I do not even know what day it is.
We have a wild whirlwind going on right now – business momentum, home improvement projects, graduations and promotions, including an unexpected trip to urgent care (although with four sons, you’d think that by now I would have learned to keep a couple hours open on my calendar for that particular contingency), the usual stumbles and friction, some laughter and a few tears. We have so much good going on, but does it all have to happen simultaneously? I’m breathless.
Every time I sit down to one project, I think of a dozen others, an email I need to write to the school principal, an item I forgot at the grocery store, a form I meant to submit, a check I need to write and a phone call I should place right now. Before I start any of those, I look to the calendar and see that the day marks my in-law’s 59th wedding anniversary. I make that phone call first. After our conversation, I think about writing a note on my calendar to start planning a party for next year’s 60th anniversary, but decide I am frenzied enough with the tasks at hand. At the moment I am coordinating the logistics for our son’s college graduation. To get our family of six to and from the ceremony in Milwaukee this weekend will require two different airlines and transfers through Minneapolis, Chicago, Detroit and Houston. Plus the trip to urgent care.
I’m dashing around between home and office and doctor, and I have this mental image of all the “hats” I’m wearing – mom, wife, writer, project manager, businesswoman, friend, PTA president, nurse and travel agent –strewn across the backseat, along with an insulated grocery bag, several empty water bottles and a 30-pound bag of dog food. I don’t know why I think I have 20 minutes to stop at church, but something tells me I don’t have time not to.
There are just a few other people here, and the chapel is quiet, except for the creaking of the pew as I sit down. I think, “All right, Jesus, I am here, but I am in a serious time crunch. Inspiration, please, and make it quick!”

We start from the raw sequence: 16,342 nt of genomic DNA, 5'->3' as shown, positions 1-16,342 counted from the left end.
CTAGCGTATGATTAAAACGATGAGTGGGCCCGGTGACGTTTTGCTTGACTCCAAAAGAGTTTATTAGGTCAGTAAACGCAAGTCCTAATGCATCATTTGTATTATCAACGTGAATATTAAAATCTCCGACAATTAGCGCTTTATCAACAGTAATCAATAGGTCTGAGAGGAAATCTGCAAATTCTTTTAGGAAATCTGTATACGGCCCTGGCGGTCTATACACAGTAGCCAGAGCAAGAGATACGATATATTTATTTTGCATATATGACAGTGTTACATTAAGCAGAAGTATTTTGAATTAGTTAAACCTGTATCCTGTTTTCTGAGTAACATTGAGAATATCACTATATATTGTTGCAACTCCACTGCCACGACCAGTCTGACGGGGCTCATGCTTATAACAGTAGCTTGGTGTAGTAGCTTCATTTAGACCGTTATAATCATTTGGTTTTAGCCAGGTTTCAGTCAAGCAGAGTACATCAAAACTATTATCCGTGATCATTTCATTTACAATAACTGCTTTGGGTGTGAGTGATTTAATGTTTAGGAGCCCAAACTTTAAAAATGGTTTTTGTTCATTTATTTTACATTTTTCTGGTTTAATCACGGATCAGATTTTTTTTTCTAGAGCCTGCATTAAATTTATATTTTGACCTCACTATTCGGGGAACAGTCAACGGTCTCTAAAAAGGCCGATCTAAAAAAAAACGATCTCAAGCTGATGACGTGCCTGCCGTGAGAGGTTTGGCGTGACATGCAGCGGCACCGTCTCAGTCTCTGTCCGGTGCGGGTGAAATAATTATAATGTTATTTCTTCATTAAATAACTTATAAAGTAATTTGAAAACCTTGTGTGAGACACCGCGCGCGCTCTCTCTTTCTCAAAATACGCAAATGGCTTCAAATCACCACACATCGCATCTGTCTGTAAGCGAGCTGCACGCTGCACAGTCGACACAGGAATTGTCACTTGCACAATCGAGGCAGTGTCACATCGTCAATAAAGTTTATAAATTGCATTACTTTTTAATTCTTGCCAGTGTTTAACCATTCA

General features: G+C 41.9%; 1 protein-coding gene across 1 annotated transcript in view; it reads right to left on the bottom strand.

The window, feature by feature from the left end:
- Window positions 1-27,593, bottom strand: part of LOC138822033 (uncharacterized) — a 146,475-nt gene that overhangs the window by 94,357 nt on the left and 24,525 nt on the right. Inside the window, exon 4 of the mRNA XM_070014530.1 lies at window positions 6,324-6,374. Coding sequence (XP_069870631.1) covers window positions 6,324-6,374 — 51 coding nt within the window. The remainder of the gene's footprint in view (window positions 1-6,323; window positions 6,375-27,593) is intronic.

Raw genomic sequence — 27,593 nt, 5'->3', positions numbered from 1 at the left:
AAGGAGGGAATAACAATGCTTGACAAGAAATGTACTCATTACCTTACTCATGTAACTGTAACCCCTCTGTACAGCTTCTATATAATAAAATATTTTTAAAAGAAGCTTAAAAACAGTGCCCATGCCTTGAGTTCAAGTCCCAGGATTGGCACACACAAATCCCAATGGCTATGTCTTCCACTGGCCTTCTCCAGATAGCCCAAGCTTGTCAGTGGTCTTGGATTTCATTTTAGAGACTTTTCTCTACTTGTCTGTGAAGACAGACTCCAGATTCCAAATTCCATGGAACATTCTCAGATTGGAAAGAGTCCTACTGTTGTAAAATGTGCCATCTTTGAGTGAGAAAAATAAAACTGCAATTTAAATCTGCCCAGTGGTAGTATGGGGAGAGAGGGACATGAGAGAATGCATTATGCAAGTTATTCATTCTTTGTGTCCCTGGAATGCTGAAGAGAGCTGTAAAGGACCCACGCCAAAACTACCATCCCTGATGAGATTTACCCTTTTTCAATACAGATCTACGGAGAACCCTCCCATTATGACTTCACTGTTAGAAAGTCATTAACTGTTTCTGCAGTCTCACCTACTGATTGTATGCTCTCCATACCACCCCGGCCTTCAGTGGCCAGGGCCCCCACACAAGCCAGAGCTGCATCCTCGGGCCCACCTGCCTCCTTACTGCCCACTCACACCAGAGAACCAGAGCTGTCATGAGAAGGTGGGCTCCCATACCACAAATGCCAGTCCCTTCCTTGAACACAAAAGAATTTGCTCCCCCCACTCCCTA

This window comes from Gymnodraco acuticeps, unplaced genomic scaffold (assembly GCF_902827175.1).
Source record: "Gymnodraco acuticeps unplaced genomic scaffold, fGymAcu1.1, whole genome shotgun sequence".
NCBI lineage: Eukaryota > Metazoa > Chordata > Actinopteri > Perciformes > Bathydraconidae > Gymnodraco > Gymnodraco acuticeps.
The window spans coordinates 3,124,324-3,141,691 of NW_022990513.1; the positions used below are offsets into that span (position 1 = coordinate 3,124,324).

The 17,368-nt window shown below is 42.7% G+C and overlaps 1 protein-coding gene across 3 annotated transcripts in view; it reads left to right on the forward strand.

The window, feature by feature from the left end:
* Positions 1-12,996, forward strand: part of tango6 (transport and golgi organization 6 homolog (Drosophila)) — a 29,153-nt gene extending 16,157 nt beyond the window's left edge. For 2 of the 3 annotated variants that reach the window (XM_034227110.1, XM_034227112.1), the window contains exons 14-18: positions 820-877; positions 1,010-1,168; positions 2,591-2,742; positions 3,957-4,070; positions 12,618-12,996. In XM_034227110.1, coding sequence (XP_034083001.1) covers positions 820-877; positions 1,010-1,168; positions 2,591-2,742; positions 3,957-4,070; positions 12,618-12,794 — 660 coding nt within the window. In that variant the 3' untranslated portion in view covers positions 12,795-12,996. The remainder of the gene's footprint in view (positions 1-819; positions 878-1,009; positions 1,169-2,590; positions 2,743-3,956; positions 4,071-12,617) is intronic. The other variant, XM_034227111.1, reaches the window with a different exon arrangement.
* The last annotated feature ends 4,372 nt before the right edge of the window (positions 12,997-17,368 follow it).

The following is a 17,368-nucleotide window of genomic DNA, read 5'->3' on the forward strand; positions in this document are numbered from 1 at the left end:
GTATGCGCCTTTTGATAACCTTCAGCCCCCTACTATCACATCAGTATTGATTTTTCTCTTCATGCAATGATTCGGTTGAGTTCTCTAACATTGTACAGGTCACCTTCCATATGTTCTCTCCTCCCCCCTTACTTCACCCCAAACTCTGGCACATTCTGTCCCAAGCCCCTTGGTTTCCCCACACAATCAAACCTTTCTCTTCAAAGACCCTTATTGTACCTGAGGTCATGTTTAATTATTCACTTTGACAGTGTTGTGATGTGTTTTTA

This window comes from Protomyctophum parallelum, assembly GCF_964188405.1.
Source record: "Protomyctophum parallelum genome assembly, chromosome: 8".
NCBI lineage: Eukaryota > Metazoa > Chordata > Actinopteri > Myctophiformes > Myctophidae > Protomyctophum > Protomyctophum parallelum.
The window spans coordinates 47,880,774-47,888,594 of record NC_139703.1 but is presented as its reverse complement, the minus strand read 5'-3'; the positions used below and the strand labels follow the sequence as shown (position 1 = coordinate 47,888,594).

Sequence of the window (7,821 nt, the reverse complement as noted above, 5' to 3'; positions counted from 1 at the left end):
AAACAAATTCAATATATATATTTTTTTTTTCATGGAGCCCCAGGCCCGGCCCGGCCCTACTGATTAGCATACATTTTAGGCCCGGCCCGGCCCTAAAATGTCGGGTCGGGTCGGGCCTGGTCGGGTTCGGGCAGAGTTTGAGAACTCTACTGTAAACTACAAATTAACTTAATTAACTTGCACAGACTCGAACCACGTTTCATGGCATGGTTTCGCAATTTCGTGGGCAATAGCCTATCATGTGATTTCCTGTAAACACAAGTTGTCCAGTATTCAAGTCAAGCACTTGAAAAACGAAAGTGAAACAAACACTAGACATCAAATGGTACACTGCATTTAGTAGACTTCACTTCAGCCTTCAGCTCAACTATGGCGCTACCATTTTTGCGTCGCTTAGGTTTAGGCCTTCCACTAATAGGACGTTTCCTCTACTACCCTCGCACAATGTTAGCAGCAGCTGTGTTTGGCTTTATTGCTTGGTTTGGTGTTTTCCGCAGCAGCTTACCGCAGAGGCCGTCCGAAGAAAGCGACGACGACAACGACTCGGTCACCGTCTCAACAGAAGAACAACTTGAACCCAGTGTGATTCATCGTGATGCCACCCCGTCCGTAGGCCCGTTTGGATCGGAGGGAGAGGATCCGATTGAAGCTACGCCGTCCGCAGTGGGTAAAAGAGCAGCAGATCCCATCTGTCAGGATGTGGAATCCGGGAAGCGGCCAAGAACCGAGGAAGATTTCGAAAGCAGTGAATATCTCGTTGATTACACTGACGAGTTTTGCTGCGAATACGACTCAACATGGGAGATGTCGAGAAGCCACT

My next thought: “Um… Charlotte, this might not be the preferred approach,” although I do believe that God is always pleased by any little movement in His direction. Instead of giving Jesus my litany of assignments, anxieties and hopes, I inhale and try to find silence in all of the noise. I sit still. I close my eyes and exhale. I throw out a mental Do-Not-Disturb sign to the many items on my list clamoring for my attention. Inhale, and exhale again.
Sitting in the hushed, reverent space, I find the still, silent space within. I hear this message: “Keep your eyes on Me.” I feel calmer already, and joyful, even though my to-do list hasn’t decreased and deadlines still loom. I whisper my thanks and return to my tasks, with a renewed confidence that the myriad details will fall into place.
Through the swirl of activity and celebration over the next week, I cling to this simple message and its reminder to keep my focus on the divine. There are travel glitches and delays, and we are exhausted and pressed for time. Yet, we are together and happy and grateful. We have all come a long way to enjoy this moment, and we do. A friend takes a family photograph – my personal favorite from the weekend – including cap and gown and diploma, six smiles and blue sky. In true Midwestern style, seven minutes later, the heavens open and rain pours down, but we are safely dry and warm. It is typical of how the weekend has been, eyes sparkling with joy, unaffected by the rainstorm.
I love flying into LAX at night, suspended in the silence, the city lights stretching unimaginably, bounded in the distance by the mountains and the ocean. As our flight descends into Los Angeles, our youngest son sleeps with his head resting on my shoulder. I kiss the top of his teenage head, and he doesn’t wince or make a face or even say anything rude. I kiss him again and breathe in this moment, because I’m going to blink and when I open my eyes, I will be flying home from his college graduation.
We hit the ground running today, our Monday travel-day puts our week off to a late start. As the pace quickens and the volume increases, I cling to that moment in the sky, all those lights shimmering in the darkness.
Wishing you light and strength on your healing path. And quiet in the storm.